Solar permitting remains a looming cost barrier to distributed solar, so it’s great to see that Vote Solar’s Project:Permit is gaining traction.
Communities pursuing their own broadband network are met with accusations from massive incumbent telephone and cable companies saying that it is not fair for local governments to compete against the private sector. Continue reading
The video was produced the FTTH Council of Europe for a general audience on what fiber to the home means. Continue reading
EPB Fiber has produced several testimonials from real Chattanooga residents on their switch. Continue reading
Jesse Harris, of the Free UTOPIA blog, gave a presentation explaining broadband network concepts and definitions without technical jargon. Continue reading
A video from Chelan shows the benefits of a publicly owned fiber-to-the-home network in a rural public utility district in Washington State. Continue reading
A short video of Sascha Meinrath discussing the power of community networks, the need for broadband competition, and why the National Broadband Plan misses the mark. Continue reading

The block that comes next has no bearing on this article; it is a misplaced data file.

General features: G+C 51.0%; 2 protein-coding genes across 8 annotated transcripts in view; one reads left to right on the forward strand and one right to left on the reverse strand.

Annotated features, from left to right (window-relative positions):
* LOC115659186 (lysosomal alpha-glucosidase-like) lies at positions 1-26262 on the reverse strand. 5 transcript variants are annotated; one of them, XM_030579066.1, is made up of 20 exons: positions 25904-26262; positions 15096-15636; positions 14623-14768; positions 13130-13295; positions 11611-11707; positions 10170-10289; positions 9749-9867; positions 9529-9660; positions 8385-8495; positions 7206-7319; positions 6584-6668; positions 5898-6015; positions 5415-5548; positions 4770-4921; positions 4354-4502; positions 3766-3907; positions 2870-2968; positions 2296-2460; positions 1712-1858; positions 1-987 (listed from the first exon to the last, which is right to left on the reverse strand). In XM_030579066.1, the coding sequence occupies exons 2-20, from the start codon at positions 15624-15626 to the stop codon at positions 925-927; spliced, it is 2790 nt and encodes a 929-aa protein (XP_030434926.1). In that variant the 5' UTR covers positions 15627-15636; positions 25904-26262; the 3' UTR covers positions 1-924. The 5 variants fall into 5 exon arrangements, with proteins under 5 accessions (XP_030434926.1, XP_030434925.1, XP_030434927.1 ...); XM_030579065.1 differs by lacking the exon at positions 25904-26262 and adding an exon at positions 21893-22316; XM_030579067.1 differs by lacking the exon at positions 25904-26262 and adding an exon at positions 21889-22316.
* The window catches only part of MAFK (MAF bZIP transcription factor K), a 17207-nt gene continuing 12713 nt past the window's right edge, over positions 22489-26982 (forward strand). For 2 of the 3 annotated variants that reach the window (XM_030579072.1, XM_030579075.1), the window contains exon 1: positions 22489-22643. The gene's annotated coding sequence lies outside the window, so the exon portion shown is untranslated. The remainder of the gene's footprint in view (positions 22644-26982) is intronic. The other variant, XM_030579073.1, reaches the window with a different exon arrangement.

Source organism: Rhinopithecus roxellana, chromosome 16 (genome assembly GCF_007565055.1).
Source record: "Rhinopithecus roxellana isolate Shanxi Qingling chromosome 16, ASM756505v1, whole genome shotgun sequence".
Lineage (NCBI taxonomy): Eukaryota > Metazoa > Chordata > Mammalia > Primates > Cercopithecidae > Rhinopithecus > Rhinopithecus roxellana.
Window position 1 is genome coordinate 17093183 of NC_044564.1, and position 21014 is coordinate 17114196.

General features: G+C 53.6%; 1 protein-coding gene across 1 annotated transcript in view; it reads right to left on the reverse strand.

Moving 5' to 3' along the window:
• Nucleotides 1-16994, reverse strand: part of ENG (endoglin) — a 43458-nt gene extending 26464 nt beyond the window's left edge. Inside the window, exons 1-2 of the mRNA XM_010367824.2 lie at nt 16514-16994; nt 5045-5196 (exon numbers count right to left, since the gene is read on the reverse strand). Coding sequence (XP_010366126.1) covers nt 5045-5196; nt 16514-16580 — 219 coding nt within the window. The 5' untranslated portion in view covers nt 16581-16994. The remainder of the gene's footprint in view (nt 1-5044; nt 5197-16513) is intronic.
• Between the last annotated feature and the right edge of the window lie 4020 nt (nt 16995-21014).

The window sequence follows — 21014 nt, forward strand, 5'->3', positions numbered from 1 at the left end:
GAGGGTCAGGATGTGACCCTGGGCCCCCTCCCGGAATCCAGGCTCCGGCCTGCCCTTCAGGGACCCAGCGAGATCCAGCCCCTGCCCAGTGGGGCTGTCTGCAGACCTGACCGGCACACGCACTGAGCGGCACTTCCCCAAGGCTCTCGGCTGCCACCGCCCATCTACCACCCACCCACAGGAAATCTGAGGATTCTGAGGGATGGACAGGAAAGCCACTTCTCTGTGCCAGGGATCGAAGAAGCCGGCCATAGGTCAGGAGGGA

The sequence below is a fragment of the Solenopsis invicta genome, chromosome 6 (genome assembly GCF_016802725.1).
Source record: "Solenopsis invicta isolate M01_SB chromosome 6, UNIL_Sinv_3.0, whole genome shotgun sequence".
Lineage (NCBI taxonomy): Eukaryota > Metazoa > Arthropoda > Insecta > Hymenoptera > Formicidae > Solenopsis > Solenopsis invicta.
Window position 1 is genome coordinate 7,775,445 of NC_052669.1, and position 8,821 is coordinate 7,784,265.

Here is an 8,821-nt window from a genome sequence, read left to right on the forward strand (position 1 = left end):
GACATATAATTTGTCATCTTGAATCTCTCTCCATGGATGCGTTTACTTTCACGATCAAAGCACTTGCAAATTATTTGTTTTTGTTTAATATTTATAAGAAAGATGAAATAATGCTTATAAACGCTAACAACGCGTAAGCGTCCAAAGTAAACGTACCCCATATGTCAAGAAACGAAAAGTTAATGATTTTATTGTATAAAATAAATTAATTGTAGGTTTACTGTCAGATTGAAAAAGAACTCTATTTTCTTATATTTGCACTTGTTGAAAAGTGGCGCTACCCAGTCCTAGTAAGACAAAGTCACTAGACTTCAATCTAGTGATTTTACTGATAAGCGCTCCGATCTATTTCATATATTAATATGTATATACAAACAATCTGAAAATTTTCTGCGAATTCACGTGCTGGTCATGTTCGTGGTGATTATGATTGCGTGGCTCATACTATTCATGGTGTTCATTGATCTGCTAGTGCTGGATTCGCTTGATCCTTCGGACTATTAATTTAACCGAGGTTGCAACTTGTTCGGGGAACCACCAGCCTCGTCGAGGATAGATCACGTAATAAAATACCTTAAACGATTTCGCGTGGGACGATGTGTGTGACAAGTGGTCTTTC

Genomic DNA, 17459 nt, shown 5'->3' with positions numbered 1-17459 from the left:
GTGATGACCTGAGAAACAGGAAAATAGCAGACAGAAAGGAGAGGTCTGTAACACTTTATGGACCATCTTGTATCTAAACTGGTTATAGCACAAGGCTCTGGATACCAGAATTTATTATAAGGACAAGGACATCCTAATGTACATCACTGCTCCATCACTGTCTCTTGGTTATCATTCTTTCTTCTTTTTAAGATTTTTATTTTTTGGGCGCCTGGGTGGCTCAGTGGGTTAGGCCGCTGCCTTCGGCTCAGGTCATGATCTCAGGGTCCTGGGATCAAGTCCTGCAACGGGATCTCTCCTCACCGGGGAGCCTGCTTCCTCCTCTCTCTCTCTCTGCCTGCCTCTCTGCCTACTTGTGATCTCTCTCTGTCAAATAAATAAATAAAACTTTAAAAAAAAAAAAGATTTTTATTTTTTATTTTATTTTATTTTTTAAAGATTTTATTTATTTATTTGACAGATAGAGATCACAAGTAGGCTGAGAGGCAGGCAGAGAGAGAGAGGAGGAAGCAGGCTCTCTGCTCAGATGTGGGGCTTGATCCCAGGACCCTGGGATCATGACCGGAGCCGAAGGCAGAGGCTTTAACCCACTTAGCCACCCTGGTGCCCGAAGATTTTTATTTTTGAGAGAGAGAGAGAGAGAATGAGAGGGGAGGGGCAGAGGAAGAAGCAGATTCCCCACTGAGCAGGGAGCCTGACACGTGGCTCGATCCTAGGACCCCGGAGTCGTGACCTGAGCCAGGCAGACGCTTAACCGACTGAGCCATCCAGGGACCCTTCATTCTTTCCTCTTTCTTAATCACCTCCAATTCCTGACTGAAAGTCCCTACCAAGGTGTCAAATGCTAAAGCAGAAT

A proposed revision to the United Kingdom’s feed-in tariff program may have created an uproar, but it may also help spread the economic benefits of solar more widely.
The proposed changes, announced last week, would reduce solar payments for large solar projects (50 kilowatts and larger) by 50 percent or more, but leave payments for smaller projects largely intact. The following tables illustrate:
The new tariffs will help redistribute more of the feed-in tariff (FIT) program revenue to smaller projects. The most likely manner is simply by giving less money per kilowatt-hour (kWh) to the large projects, leaving more for the small projects. The following charts will illustrate.
Let’s assume that under the old FIT scheme, each project size tranche provided 25% of the solar PV projects under the program (see pie chart).
However, since a 2 MW project produces many more kWh than a 3 kW project, the revenues will skew heavily toward the larger projects. For the sake of simplicity, I assumed that the midpoint of each size tranche was a representative project and that they all produced the same kWh per kilowatt of capacity.